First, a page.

The 1st Special Operations Brigade is based in Baghdad and has the 1st, 2nd, and 5th Battalions, a brigade support battalion and a training battalion/Iraqi Special Warfare Center and School. The 1st Battalion is the renamed Iraqi 36th Commando Battalion.[10] The 1st Brigade is often referred to as the Golden Division, and previously the Golden Brigade.[11]

The 2nd Special Operations Brigade has four commando battalions [1,440 men], which were at Basra, Mosul, Diyala and Al Asad prior to the formation of the 3rd Brigade. The battalions at Basra and Mosul achieved Iraqi Operational Control (IOC) in January 2008 and conducted local operations. Regional CT Centers (RCCs), similar to Joint Interagency Task Force (JIATF) organizations, were to be established at all four regional commando bases to develop intelligence on terrorist networks in their region.

The 3rd Brigade was established in Basra by spring 2013, following an order by the prime minister in January 2012 that the forces expand by an additional brigade. It consisted of regional commando battalions in Basra, Diwaniya, Najaf, Maysan, Dhi Qar and Muthana provinces, a recce battalion, and a support battalion.[12]

A Special Tactics unit is also maintained.[13]

CT pilot trainingEdit

In February 2008, the Iraqi Air Force, with Coalition Advisors, began night vision goggle (NVG) training as the basis for future counter-terrorism (CT) pilot training. Potential CT pilots and aircrew will undergo NVG flying introduction in order to select the best pilots for advanced CT aviation training as early as April 2008. Selected pilots will continue to log NVG training hours in order to attain a proficiency level that prepares them for Advanced Special Operations specific training as early as late summer 2008. Once fielded, this special operations aviation capability will reside in the Iraqi Air Force's 15 Squadron,[3]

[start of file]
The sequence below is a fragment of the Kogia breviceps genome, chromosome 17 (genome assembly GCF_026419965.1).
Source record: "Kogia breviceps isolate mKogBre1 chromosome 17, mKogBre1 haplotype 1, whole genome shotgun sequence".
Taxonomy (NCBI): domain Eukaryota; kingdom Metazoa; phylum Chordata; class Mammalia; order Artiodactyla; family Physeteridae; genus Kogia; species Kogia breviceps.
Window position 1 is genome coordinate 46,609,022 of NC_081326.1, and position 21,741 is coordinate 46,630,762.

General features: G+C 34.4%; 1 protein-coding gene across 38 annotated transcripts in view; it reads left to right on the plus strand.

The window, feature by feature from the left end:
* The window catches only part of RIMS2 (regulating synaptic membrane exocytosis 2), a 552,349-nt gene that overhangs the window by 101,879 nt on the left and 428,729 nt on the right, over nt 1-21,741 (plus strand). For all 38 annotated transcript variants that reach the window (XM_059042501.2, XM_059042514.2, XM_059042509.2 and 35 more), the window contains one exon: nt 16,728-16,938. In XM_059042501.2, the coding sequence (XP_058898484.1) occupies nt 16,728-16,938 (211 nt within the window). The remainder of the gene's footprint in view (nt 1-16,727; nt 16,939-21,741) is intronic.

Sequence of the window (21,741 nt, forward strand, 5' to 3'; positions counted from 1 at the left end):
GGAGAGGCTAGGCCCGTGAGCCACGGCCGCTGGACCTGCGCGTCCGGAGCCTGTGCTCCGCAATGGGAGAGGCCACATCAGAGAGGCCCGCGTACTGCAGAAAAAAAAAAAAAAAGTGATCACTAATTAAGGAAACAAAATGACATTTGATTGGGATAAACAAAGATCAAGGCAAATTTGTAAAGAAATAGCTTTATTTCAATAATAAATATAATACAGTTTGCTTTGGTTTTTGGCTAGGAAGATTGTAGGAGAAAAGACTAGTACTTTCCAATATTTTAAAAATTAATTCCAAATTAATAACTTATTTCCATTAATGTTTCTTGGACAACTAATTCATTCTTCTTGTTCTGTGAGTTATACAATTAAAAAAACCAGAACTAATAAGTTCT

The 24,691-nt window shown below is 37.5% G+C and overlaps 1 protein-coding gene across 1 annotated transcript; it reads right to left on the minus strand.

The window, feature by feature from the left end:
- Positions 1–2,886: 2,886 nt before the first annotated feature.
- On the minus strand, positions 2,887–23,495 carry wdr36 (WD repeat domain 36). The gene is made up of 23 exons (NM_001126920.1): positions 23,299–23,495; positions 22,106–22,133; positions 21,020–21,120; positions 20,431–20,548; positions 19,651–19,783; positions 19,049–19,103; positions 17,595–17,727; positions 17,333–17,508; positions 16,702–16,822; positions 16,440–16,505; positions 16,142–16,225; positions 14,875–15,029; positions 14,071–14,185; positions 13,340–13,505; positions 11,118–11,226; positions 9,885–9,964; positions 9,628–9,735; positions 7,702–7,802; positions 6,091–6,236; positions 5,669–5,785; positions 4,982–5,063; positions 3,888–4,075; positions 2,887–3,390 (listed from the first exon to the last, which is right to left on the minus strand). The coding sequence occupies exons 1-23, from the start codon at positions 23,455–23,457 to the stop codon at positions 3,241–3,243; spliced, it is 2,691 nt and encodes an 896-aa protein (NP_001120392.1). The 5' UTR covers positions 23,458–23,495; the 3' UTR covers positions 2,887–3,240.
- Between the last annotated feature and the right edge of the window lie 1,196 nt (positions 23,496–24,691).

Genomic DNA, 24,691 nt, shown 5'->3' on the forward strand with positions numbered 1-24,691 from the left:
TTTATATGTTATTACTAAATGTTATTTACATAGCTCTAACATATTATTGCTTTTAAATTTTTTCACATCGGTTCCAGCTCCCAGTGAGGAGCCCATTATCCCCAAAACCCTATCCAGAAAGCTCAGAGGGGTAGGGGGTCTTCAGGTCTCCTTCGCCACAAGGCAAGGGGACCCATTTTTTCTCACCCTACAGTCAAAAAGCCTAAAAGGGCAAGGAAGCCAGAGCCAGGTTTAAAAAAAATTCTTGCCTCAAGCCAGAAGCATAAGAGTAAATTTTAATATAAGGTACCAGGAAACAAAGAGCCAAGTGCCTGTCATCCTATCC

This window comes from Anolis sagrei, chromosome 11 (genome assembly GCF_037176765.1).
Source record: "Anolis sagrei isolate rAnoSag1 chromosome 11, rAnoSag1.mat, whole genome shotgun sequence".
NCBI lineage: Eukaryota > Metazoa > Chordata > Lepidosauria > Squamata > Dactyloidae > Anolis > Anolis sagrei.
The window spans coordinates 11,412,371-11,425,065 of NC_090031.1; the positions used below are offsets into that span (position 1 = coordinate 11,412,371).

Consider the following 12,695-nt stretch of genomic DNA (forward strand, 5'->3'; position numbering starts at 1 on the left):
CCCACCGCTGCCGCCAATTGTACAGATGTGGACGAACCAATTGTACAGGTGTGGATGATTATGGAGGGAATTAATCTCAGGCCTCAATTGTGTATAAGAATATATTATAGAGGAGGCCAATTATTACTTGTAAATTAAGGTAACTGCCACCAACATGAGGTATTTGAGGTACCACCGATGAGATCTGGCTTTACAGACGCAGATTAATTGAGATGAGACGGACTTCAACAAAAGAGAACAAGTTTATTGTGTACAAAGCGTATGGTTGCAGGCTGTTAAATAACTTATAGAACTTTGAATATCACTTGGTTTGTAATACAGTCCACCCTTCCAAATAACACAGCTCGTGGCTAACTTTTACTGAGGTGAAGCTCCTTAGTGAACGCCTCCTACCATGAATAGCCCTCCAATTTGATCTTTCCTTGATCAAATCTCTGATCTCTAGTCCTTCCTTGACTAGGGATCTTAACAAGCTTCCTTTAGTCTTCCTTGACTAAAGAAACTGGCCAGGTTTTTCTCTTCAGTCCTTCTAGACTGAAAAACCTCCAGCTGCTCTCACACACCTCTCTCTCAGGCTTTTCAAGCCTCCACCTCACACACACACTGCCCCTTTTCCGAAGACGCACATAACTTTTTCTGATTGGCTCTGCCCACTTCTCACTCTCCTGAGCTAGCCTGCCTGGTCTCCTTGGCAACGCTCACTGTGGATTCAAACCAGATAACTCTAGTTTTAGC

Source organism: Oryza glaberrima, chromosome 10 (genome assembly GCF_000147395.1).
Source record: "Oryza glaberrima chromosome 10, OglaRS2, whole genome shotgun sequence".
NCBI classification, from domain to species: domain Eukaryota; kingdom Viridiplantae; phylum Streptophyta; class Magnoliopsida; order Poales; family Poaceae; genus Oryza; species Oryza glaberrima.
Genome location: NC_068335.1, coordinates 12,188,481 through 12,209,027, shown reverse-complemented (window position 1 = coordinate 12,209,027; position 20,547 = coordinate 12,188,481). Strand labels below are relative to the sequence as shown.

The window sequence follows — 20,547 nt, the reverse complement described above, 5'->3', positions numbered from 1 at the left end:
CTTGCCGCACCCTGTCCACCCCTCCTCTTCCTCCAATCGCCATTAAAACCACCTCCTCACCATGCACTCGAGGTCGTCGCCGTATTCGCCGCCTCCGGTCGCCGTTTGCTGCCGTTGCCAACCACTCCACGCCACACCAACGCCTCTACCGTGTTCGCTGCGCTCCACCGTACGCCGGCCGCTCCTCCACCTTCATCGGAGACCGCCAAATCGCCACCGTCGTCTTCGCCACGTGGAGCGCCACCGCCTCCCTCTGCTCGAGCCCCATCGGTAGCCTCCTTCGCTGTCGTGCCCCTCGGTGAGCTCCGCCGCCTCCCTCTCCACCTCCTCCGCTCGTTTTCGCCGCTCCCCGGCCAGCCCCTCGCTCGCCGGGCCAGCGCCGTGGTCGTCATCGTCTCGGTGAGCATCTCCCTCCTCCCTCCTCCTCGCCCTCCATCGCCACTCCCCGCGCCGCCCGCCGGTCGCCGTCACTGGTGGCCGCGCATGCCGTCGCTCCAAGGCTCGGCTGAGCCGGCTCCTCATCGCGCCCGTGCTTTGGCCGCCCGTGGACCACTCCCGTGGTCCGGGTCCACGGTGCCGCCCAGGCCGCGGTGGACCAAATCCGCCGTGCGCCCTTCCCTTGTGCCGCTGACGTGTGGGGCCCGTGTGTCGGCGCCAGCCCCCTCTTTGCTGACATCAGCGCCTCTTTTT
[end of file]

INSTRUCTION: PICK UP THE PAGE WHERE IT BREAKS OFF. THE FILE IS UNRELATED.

GalleryEdit

See alsoEdit

ReferencesEdit

  1. ^ Witty, David (2015). The Iraqi Counter Terrorism Service (PDF). Washington, D.C.: The Brookings Institution. p. 10. Retrieved 5 June 2016. 
  2. ^ "Special Operations: Iraqi Special Operations Forces". StrategyPage. StrategyWorld.com. 17 November 2005. Retrieved 5 June 2016. 
  3. ^ a b Measuring Stability and Security in Iraq - March 2008 Report to Congress
  4. ^ Neville, Leigh, Special Forces in the War on Terror (General Military), Osprey Publishing, 2015 ISBN 978-1-4728-0790-8, p.226
  5. ^ "2 Most Wanted Al Qaeda Leaders in Iraq Killed by U.S., Iraqi Forces" FoxNews, 19 April 2010.
  6. ^ Waleed Ibrahim. "Al Qaeda's top two leaders in Iraq have been killed, officials said Monday, in a strike the United States called a "potentially devastating blow" but whose impact analysts said may be limited". Thomson Reuters. 
  7. ^ Ramsay, Stuart (20 October 2016). "Elite troops strengthen battle for Mosul". Sky News. Retrieved 20 October 2016. 
  8. ^ "Iraqi Army enters Mosul: Live updates day 16". 
  9. ^ https://www.reuters.com/article/us-mideast-crisis-iraq-mosul-idUSKBN19V105
  10. ^ DJ Elliott, Iraqi Counter Terrorist Bureau (page 8, Iraqi Security Forces Order of Battle), Montrose Toast, information cut-off date 30 November 2009, via Iraqi Order of Battle Archived 2012-06-30 at Archive.is
  11. ^ Witty, David (2015). The Iraqi Counter Terrorism Service (PDF). Washington, D.C.: The Brookings Institution. p. 12. Retrieved 5 June 2016. 
  12. ^ Witty, David (2015). The Iraqi Counter Terrorism Service (PDF). Washington, D.C.: The Brookings Institution. p. 25. Retrieved 5 June 2016. 
  13. ^ https://www.dvidshub.net/image/3448788/iraqi-special-operations-special-tactics-unit